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Friday, 5 September 2014

Zimbabwean Cartoon Series Moves From YouTube To The Big Screen

Many are using the limitless power of the internet to influence lives positively, and also to kick start their businesses. One of such people is Zimbabwean animator Thabani Bruce Lunga aka Brucik Lungovich who has used this powerful medium as a cheap platform to turn his hobby into a business.

He is the creator of 'The Bulawayo Show', a series of animated cartoons, which he started as a hobby, and now thanks to social media, his comedic episodes are taking off as a viable commercial venture. Lungovich publishes episodes of short animations on Facebook, Twitter and YouTube, before sharing them through WhatsApp. It's proven to be an effective route to reach the increasing numbers of people going online via mobile phones and internet cafes.

The Bulawayo Show is in both English and Ndebele, "With time we will spread our horizon and introduce shows in other languages spoken in Zimbabwe," says Lungovich. "The Bulawayo Show is a series of mini comedy clips and each clip has a different theme," he says. "For example, 'Sgwadi Mampara' tackles peer pressure, adolescence and dating. Another mini movie, 'Ntuthu' explores Bulawayo's life situations such as youth subcultures, drug abuse and circumcision. 'Alpha News' is about how topical issues are covered in the mainstream media."

Like most Zimbabwean children who grew up in the early 1990s, Lungovich got his cartoon dose via the country's sole public broadcaster ZBC. Over the years his appreciation for cartoons and their influence on society only grew. "I have been a fan of cartoons for as long as I can remember," Lungovich says. "As a kid I used to watch Tom and Jerry, Smurfs, Bugs Bunny and The Funny Company, among others. Later I changed to adult cartoons such as South Park, Family Guy and Boondocks."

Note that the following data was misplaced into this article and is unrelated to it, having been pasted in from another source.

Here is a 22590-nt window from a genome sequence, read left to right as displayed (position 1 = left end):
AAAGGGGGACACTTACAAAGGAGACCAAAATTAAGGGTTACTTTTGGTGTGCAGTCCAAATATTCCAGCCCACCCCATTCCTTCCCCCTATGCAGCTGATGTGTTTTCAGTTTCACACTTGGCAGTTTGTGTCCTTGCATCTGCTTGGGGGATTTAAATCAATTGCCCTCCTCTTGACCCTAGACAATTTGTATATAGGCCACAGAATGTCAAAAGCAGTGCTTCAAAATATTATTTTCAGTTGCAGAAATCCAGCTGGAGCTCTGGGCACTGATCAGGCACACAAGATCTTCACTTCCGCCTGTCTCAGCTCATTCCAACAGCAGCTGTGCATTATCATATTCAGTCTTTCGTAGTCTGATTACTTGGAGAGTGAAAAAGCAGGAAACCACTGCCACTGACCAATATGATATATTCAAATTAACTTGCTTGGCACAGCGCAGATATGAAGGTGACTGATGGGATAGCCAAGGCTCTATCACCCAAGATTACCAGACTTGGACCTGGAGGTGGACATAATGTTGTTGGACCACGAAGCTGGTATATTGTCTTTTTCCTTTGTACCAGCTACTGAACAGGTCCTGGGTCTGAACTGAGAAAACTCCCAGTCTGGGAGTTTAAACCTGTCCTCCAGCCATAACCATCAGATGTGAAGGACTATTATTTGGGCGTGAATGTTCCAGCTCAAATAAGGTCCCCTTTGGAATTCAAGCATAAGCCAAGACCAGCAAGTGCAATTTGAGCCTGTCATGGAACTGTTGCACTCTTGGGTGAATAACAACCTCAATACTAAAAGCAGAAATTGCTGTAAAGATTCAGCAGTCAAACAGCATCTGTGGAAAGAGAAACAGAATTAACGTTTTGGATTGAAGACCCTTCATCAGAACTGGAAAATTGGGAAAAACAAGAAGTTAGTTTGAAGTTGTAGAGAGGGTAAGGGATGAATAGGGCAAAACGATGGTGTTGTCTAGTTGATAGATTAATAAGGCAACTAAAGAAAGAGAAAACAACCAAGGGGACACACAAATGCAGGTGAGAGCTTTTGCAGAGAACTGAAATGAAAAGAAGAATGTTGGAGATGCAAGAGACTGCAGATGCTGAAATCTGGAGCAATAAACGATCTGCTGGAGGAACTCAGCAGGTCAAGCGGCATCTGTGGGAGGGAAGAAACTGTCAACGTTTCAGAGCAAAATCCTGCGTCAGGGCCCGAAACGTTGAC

"I always wondered how animators made cartoons, until I worked for, a Russian games developer for 4 years, while I was studying medicine in Russia. Things like 3D animation, graphic design and 3D physics engines became part of my day-to-day experience. This is when I started making animated cartoons as a hobby. My friends thought these cartoons were funny, so I kept making them."

The Bulawayo Show is currently transitioning from hobby into a fully-fledged business initiative. "The reaction has been overwhelming, as if it is what everyone has been waiting for," he says.
Ingwe Studios, a branch of Radio Dialogue, a community radio station in Bulawayo, has bought into the idea and The Bulawayo Show premièred on the big screen in August at the Rainbow Cinemas in Bulawayo.

"We will now come up with a solid business plan," says Lungovich. "Our interest is to use the show as a vehicle that companies can use to market their products. We also intend to work with non-profit organisations that seek to use our series to send out a positive message. The long-term goal is to go national with the project," he adds.

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